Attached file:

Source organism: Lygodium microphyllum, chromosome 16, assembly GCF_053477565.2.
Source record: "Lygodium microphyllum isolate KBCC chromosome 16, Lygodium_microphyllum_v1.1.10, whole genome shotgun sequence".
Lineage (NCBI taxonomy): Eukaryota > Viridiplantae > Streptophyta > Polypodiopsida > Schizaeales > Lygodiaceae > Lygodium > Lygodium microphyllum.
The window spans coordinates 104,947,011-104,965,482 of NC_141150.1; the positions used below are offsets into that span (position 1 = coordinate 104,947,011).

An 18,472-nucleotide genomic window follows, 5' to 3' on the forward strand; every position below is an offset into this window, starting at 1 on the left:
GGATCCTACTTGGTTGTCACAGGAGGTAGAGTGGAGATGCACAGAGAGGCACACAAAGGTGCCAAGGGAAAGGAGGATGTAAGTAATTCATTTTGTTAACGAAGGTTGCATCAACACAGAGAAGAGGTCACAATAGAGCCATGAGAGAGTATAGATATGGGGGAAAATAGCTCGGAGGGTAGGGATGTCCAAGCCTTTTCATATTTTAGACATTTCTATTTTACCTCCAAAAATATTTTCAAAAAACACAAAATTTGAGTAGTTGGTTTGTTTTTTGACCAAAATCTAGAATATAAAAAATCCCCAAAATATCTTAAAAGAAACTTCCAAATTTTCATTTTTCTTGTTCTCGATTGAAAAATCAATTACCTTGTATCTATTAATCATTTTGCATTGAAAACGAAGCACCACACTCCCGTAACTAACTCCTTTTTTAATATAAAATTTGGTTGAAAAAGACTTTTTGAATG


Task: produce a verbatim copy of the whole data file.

Source organism: Lygodium microphyllum, chromosome 16, assembly GCF_053477565.2.
Source record: "Lygodium microphyllum isolate KBCC chromosome 16, Lygodium_microphyllum_v1.1.10, whole genome shotgun sequence".
Lineage (NCBI taxonomy): Eukaryota > Viridiplantae > Streptophyta > Polypodiopsida > Schizaeales > Lygodiaceae > Lygodium > Lygodium microphyllum.
The window spans coordinates 104,947,011-104,965,482 of NC_141150.1; the positions used below are offsets into that span (position 1 = coordinate 104,947,011).

An 18,472-nucleotide genomic window follows, 5' to 3' on the forward strand; every position below is an offset into this window, starting at 1 on the left:
GGATCCTACTTGGTTGTCACAGGAGGTAGAGTGGAGATGCACAGAGAGGCACACAAAGGTGCCAAGGGAAAGGAGGATGTAAGTAATTCATTTTGTTAACGAAGGTTGCATCAACACAGAGAAGAGGTCACAATAGAGCCATGAGAGAGTATAGATATGGGGGAAAATAGCTCGGAGGGTAGGGATGTCCAAGCCTTTTCATATTTTAGACATTTCTATTTTACCTCCAAAAATATTTTCAAAAAACACAAAATTTGAGTAGTTGGTTTGTTTTTTGACCAAAATCTAGAATATAAAAAATCCCCAAAATATCTTAAAAGAAACTTCCAAATTTTCATTTTTCTTGTTCTCGATTGAAAAATCAATTACCTTGTATCTATTAATCATTTTGCATTGAAAACGAAGCACCACACTCCCGTAACTAACTCCTTTTTTAATATAAAATTTGGTTGAAAAAGACTTTTTGAATG